The Bruckner Journal is a publication for all enthusiasts and devotees of Anton Bruckner
and his music. It aims to be of interest to musicians, scholars, amateurs and lay
enthusiasts, in fact to all lovers of the glorious music of Anton Bruckner, whatever
their level of knowledge and expertise.
The first issue came out in March 1997, and since then issues have included contributions
by many noted Bruckner enthusiasts, scholars and musicians:
- including Nicholas Attfield, Mark Audus, William Carragan, Benjamin-Gunnar Cohrs,
Constantin Floros, Dermot Gault, Ian Beresford Gleaves, Andrea Harrandt, Paul Hawkshaw,
Julian Horton, Benjamin Korstvedt, Crawford Howie, Elisabeth Maier, Angela Pachovsky,
Derek Scott, Franz Zamazal... and many others.
The founding Editor in 1997 was Peter Palmer. Since March 2005 the editor has been
Ken Ward. The Associate Editors are Dr. Crawford Howie, author of ‘Anton Bruckner:
A Documentary Biography’, (Edwin Mellen, 2002), and Dr. Dermot Gault, author of “The
New Bruckner” (Ashgate, 2011). Raymond Cox is the Managing Editor and deals with
subscriptions and mailings. They are unpaid volunteers, and The Bruckner Journal
It is printed in English in the UK, but contributions are received and welcomed from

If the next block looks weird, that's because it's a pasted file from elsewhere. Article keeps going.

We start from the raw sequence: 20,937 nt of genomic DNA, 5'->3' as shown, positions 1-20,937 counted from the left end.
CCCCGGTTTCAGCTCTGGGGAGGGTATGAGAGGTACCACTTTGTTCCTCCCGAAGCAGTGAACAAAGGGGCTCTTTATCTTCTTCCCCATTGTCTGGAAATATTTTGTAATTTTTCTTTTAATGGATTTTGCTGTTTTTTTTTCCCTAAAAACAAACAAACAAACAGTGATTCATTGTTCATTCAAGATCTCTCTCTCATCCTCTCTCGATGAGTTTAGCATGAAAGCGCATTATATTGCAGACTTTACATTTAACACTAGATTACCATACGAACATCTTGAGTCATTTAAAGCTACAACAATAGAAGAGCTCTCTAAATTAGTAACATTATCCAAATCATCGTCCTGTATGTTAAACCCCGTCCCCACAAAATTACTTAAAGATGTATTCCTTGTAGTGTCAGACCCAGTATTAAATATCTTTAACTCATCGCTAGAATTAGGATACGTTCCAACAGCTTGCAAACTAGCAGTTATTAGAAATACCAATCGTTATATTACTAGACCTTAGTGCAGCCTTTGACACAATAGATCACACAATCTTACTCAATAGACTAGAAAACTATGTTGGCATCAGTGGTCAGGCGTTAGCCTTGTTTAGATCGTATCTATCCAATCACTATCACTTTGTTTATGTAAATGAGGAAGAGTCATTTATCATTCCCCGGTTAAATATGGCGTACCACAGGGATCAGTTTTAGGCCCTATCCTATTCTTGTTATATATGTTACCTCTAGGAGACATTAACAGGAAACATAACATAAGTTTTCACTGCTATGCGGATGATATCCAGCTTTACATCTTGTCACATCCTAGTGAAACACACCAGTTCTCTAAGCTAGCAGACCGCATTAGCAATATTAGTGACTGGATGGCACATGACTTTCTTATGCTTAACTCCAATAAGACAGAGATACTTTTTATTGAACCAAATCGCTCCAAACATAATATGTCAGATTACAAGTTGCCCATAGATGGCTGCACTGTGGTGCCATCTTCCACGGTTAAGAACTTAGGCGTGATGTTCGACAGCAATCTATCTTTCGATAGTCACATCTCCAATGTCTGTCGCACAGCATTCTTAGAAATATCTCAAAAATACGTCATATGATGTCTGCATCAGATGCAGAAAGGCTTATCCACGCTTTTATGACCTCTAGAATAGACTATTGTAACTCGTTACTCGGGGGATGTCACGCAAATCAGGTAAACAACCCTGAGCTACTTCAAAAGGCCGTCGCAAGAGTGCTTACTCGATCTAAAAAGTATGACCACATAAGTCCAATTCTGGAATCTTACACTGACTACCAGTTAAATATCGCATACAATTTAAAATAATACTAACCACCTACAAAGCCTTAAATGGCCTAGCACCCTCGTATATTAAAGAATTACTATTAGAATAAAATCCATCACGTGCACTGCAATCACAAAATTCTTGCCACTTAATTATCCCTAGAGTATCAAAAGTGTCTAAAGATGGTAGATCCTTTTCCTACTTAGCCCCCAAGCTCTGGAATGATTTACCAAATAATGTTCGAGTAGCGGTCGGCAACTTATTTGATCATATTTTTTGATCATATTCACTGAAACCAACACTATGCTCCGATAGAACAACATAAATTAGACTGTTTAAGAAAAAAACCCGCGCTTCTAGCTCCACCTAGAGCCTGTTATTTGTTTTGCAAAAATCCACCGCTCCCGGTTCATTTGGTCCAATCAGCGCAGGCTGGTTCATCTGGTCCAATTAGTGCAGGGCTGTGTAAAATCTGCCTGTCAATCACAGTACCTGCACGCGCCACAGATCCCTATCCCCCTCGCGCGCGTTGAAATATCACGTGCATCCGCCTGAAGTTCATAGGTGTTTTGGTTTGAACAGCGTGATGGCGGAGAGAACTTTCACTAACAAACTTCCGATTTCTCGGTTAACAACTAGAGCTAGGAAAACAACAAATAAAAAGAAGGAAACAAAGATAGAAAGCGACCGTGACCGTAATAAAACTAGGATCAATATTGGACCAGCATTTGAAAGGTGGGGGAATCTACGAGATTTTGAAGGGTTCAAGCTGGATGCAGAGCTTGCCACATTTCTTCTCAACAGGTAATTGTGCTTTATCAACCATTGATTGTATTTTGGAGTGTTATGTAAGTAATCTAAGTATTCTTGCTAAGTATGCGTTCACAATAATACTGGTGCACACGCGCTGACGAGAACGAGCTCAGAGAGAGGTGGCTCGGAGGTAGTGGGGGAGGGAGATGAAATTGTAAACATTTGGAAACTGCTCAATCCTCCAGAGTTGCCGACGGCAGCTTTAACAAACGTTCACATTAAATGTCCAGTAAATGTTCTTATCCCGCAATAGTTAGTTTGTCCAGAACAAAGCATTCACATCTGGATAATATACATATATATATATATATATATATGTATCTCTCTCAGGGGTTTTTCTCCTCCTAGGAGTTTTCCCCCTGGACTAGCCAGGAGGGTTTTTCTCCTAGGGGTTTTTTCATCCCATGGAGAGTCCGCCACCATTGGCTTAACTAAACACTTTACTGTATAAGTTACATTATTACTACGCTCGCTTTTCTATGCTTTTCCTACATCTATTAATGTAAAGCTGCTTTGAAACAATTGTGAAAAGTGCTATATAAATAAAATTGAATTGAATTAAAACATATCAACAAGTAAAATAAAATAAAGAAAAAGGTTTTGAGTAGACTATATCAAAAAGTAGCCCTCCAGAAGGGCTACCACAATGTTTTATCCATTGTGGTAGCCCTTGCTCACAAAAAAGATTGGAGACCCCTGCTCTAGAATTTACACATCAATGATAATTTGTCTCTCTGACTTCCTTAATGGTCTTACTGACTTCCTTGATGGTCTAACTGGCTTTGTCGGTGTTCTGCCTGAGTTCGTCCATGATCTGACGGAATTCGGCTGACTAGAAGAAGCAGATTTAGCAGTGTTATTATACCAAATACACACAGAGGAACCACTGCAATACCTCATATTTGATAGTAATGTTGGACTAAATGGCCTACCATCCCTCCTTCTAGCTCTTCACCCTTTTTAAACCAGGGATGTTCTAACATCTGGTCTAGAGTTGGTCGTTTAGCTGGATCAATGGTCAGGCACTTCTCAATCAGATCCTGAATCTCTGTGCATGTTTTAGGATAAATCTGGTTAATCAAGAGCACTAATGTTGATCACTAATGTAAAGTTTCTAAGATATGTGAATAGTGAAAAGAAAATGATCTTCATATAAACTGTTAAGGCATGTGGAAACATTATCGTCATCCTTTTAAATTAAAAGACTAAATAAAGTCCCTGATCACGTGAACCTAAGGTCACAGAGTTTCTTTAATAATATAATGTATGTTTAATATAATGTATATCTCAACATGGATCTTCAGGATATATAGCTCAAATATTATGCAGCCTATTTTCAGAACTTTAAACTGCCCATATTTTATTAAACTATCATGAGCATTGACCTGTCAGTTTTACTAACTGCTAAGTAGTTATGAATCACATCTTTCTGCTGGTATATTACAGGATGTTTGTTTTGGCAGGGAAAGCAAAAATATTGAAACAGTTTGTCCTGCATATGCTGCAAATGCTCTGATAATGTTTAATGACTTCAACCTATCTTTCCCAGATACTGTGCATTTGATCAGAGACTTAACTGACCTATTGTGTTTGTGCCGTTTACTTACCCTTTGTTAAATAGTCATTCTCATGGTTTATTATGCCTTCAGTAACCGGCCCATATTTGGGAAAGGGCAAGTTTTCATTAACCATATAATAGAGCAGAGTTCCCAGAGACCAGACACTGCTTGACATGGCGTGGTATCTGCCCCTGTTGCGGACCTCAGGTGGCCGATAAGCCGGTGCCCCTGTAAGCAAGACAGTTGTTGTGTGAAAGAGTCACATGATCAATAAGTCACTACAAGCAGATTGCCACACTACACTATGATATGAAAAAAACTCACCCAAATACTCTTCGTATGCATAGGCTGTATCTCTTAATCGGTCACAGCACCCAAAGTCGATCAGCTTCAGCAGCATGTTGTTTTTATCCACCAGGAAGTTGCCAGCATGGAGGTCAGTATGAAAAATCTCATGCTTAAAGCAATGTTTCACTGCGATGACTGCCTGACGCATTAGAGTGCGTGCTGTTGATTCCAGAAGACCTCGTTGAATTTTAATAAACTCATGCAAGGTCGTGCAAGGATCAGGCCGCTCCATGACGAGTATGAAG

all over the world. It contains articles on a variety of Bruckner-related subjects,
concert reviews, CD reviews, book reviews, selected concert listings, news of events
of interest to Brucknerians and much else.
For a summary of contents of the current issue go to:
The next Conference will be on 12/13th April 2013,
at Hertford College, Oxford, UK.
Anton Bruckner (1824-1896), Austrian composer of music which is amongst the most
inspiring, the most ennobling, the most profound in the ‘classical music’ repertoire.
His symphonies are large-scale, filled with dramatic grandeur and intense emotion,
beautiful, humane and deeply mysterious; his extraordinary religious faith also found
expression in his three great Masses, his Te Deum and numerous heartfelt shorter
sacred choral works.
“This publication, then, is for Bruckner enthusiasts everywhere.”